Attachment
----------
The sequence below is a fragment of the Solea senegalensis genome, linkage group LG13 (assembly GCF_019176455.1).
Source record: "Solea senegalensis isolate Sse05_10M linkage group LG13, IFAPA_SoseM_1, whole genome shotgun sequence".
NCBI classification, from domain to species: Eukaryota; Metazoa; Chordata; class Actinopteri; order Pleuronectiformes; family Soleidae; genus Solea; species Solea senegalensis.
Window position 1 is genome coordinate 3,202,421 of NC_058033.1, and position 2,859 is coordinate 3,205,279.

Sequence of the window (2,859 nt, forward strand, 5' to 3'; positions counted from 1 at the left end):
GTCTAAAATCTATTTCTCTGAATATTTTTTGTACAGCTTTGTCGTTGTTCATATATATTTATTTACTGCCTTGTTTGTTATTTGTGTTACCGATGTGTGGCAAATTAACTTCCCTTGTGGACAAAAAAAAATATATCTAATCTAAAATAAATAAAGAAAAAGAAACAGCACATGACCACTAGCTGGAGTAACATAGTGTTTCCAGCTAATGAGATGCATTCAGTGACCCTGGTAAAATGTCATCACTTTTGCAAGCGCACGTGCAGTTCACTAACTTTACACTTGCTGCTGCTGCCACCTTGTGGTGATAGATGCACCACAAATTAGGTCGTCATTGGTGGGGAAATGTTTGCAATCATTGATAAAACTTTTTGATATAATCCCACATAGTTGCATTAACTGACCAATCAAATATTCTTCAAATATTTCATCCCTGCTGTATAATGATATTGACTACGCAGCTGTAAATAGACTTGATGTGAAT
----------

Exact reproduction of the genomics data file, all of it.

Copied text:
The sequence below is a fragment of the Solea senegalensis genome, linkage group LG13 (assembly GCF_019176455.1).
Source record: "Solea senegalensis isolate Sse05_10M linkage group LG13, IFAPA_SoseM_1, whole genome shotgun sequence".
NCBI classification, from domain to species: Eukaryota; Metazoa; Chordata; class Actinopteri; order Pleuronectiformes; family Soleidae; genus Solea; species Solea senegalensis.
Window position 1 is genome coordinate 3,202,421 of NC_058033.1, and position 2,859 is coordinate 3,205,279.

Sequence of the window (2,859 nt, forward strand, 5' to 3'; positions counted from 1 at the left end):
GTCTAAAATCTATTTCTCTGAATATTTTTTGTACAGCTTTGTCGTTGTTCATATATATTTATTTACTGCCTTGTTTGTTATTTGTGTTACCGATGTGTGGCAAATTAACTTCCCTTGTGGACAAAAAAAAATATATCTAATCTAAAATAAATAAAGAAAAAGAAACAGCACATGACCACTAGCTGGAGTAACATAGTGTTTCCAGCTAATGAGATGCATTCAGTGACCCTGGTAAAATGTCATCACTTTTGCAAGCGCACGTGCAGTTCACTAACTTTACACTTGCTGCTGCTGCCACCTTGTGGTGATAGATGCACCACAAATTAGGTCGTCATTGGTGGGGAAATGTTTGCAATCATTGATAAAACTTTTTGATATAATCCCACATAGTTGCATTAACTGACCAATCAAATATTCTTCAAATATTTCATCCCTGCTGTATAATGATATTGACTACGCAGCTGTAAATAGACTTGATGTGAAT